Similarly, you'll want to conduct a niche analysis. What types of content are your competitors publishing? What types of publishers are they using? How can you position yourself to be an expert in a niche without much competition? What did your SEO backlink audit reveal about your site's link profile relative to the competition?
Most people tend to gravitate toward one approach or the other, but if you want to see the best results, it's a good idea to target all of them.
Use both link attraction and manual link building as elements of your overall strategy, and you'll be able to compensate for each of their weaknesses.
You can even throw in some of the peripheral link building strategies I mentioned in the preceding section.
Hedging your bets this way maximizes your potential return while mitigating your risk.
It's more to manage, but it's well worth the additional effort.
This is key. Don't just build links blindly and hope for the best; you'll need to measure the results of your efforts and determine what's working and what isn't.
If a certain strategy is working well, invest more time and energy into it. If something isn't working well, cut it out from your strategy.
Most of your measurements here can be done in Google Analytics, though there are dozens of online tools to help you measure your link building success.
Search Ranks & Organic Traffic
Take a look at how your search ranks and organic traffic develop over time. This should be one of your biggest indicators of success. Your organic traffic measures how many people found your site via search engines, and is the bottom-line measure of your success in SEO.
More organic traffic means more value to your business, so if you notice your organic traffic stagnating, it means your link building strategy has hit a plateau. You can find this information in the Acquisition section of Google Analytics, along with referral and social traffic.
Your referral traffic is a measure of how many people found your site through external links, which is perfect for determining the relative strength of each publisher you work with.
If you open the referral traffic section here, you’ll be able to see a list of all the external publishers you work with and how much traffic each is bringing to your site. Use this information to improve your relationship with your most valuable contacts and filter out the least valuable ones.
Domain Authority & Link Profile
You’ll also want to keep a close eye on your domain authority, and your link profile in general, and Open Site Explorer is one of the best ways to do this. Plug in your URL here, and you’ll get a breakdown of all the links pointing to your page and domain, which you can then evaluate in terms of authority and value.
You’ll get to see how valuable your current link profile is, where your heavy hitters are, and just as importantly, if there are any “bad” links that have cropped up that might be interfering with your authority score.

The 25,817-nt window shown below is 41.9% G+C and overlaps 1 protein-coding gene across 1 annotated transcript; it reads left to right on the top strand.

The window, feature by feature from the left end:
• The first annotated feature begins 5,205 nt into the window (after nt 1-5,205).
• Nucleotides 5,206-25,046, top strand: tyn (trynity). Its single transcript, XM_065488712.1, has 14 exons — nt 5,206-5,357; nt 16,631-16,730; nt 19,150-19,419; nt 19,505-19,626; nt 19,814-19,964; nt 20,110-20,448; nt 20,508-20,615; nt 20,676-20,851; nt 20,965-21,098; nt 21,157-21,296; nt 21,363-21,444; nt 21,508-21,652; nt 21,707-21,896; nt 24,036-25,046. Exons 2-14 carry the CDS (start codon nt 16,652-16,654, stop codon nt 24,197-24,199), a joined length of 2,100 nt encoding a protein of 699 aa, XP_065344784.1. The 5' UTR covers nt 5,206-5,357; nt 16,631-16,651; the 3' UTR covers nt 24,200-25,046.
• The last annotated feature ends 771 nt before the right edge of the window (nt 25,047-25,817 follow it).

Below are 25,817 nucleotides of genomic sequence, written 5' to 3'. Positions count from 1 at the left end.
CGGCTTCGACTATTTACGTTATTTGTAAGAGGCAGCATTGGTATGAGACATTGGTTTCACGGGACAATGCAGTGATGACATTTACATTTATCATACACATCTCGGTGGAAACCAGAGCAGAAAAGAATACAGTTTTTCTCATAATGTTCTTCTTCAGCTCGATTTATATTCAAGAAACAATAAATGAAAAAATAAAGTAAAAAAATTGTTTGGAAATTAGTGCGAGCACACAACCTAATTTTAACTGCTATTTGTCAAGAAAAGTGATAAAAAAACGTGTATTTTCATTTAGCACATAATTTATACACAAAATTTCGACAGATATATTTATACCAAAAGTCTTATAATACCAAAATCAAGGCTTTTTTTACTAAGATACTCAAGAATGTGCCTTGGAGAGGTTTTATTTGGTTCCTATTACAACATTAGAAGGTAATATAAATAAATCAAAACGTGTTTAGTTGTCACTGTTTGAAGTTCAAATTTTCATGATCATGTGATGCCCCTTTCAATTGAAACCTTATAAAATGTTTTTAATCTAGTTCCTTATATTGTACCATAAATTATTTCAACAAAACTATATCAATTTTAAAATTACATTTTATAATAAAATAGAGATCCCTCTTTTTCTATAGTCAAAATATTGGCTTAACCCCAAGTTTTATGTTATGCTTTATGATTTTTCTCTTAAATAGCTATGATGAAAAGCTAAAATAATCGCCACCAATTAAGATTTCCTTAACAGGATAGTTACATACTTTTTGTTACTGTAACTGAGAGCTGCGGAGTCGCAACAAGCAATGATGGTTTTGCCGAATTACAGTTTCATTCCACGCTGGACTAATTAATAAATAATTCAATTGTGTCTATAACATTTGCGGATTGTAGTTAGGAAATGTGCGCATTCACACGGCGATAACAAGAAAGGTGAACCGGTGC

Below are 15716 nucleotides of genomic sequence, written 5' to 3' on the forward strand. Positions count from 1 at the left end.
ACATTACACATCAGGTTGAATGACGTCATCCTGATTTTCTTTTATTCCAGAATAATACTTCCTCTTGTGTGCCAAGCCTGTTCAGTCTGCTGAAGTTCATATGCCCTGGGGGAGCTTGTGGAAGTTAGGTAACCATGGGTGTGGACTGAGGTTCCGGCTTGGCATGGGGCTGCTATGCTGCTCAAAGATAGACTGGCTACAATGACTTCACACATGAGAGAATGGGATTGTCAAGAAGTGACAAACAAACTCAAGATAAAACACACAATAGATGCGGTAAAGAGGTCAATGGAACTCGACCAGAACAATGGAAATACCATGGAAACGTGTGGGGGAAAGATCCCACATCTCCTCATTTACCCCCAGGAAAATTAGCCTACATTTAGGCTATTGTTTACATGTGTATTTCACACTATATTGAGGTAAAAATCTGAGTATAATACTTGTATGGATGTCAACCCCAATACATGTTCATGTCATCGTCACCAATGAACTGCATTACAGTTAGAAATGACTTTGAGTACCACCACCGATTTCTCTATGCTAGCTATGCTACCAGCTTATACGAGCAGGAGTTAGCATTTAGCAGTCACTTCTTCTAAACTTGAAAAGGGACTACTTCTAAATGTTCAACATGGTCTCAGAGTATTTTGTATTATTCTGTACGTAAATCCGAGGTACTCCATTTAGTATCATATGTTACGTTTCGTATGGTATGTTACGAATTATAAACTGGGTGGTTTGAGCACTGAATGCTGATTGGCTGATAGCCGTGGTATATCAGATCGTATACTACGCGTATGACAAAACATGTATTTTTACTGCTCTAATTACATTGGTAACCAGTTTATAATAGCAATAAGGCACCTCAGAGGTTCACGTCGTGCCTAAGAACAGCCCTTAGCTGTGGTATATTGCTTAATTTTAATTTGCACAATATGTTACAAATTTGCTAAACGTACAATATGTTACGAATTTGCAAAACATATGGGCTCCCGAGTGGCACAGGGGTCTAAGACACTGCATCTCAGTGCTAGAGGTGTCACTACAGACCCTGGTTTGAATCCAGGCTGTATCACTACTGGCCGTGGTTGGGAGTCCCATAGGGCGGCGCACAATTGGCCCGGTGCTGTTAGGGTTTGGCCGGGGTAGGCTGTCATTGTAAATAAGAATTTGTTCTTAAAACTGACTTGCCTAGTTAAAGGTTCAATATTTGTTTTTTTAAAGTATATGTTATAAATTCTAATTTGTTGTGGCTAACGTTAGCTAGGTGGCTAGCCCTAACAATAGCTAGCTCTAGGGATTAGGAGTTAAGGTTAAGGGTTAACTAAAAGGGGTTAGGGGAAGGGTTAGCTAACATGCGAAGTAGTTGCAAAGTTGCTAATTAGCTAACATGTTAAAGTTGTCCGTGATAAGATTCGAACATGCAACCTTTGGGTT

Remember one of the key principles to link building success, which I mentioned in the introduction of this guide—scale.
As you invest more time and energy into your link building campaign, and as you work with higher-authority sources, you'll start earning more value for every action you take. This is because link building is a strategy that compounds in value over time—but only if you scale your link building efforts upward.
Be careful not to become too complacent with your domain's position, even if you're doing well; keep pushing boundaries and moving yourself forward, even if you have to take baby steps to do it.
Link building can bring tremendous value to your organization, but try to keep your bottom-line focus on SEO link building ROI. Take all the benefits link building brings you—including organic and referral traffic—and try to reduce those to actual numbers.
How much money are these visitors spending with you? How much revenue have you received that you wouldn't have gotten without link building? And just as importantly, how much money and resources are you spending on your campaign?
You need to make adjustments so that you're earning more than you're spending. Your ROI will almost always be negative to start out with, but as you expand your efforts, your ROI should grow in turn.
We have essentially covered everything you need to know about link building—start to finish. With this guide, you can theoretically take even a brand new site to any level of organic search traffic and domain authority (given enough time). But there are a few more tidbits I want to leave you with.
Of course, if you would like SEO.co to create and execute a hands-off (or hands-on, if you like) link building campaign for you, please don't hesitate to get in touch!